Macculloch Hall

Macculloch Hall in Morristown!

In Morristown, there were some legendary folks known as the Maccullochs. This was their house.

MacCulloch House, c.1900

…and THAT was their house around 1900. Pretty much the same, but some different trees, y’know.

According to a sign in front of the building,

George Macculloch, ‘Father of the Morris Canal,’ and wife Louisa built this 1810-1819 Georgian Mansion. They established Saint Peter’s Episcopal Church. Louisa was First Directress of Family Services of Morris County. The first recorded tomato in the state was grown in the garden.

…These signs are so badly written. Cripes, even I could almost do better. Almost. Well, if this disjointed blog post is any indication, probably not. But anyway.

I think that tomato thing is pretty awesome! I mean, these days, Jersey is renowned for its tomatoes, and this is where it all started! (NJ better known for its corn, but its tomatoes are pretty top-notch, too.)

Regarding the architecture, MacCulloch Hall’s own website calls it Federal style, and I don’t know enough to tell the difference, so you can decide for yourself.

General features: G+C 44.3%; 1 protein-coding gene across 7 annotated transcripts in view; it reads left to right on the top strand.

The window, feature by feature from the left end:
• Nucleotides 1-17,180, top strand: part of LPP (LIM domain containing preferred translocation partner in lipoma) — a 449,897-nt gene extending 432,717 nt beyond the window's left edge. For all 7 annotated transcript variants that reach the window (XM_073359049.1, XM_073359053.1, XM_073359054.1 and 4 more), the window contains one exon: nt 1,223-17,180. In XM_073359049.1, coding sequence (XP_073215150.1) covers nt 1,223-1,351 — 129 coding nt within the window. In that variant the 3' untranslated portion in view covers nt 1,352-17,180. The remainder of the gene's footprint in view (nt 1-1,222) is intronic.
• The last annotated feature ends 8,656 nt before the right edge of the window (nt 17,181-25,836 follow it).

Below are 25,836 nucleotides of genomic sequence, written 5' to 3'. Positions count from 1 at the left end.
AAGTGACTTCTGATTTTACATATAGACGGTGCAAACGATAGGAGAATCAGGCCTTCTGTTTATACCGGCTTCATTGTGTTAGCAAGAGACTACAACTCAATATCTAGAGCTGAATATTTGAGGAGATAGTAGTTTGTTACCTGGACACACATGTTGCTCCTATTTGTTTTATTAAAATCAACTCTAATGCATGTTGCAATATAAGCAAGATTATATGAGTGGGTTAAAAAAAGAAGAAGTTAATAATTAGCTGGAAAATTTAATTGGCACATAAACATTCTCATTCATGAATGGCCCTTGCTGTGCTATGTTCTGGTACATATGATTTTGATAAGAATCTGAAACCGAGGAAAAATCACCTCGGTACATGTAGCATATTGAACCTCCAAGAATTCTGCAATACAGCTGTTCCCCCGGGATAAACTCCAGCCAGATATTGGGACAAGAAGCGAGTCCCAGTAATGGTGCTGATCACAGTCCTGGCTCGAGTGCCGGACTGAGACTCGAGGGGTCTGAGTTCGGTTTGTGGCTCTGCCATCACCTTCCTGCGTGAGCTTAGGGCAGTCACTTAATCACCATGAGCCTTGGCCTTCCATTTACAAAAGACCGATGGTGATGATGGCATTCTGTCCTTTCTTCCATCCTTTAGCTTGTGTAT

And the Morris Canal, according to Wikipedia, was a canal used for roughly a hundred years to transport coal from the Delaware River across northern Jersey.

Incidentally, it’s directly across the street from Thomas Nast’s house, so it appropriately boasts a collection of his work.

As of November 2011, the museum is open from 1:00-4:00 on Wednesday, Thursday, and Sunday. For more information, check out their website.

 

Reference:
MacCculloch Hall Historical Museum. (2011). “Macculloch Hall Historical Museum, Morristown New Jersey.” http://www.maccullochhall.org/.

Morris County Heritage Commision, New Jersey Register of Historic Places, and National Register of Historical Places. (n.d.). “Macculloch Hall.” (Sign marker). Documented October 2011.

Williams, J.M. (1996). Images of America: Morristown. Arcadia Publishing: Dover, NH. ISBN 0752402072.

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4 Responses to “Macculloch Hall”

  1. No idea about the style of US buildings but it was and is still impressive, must have been a nice place to live.

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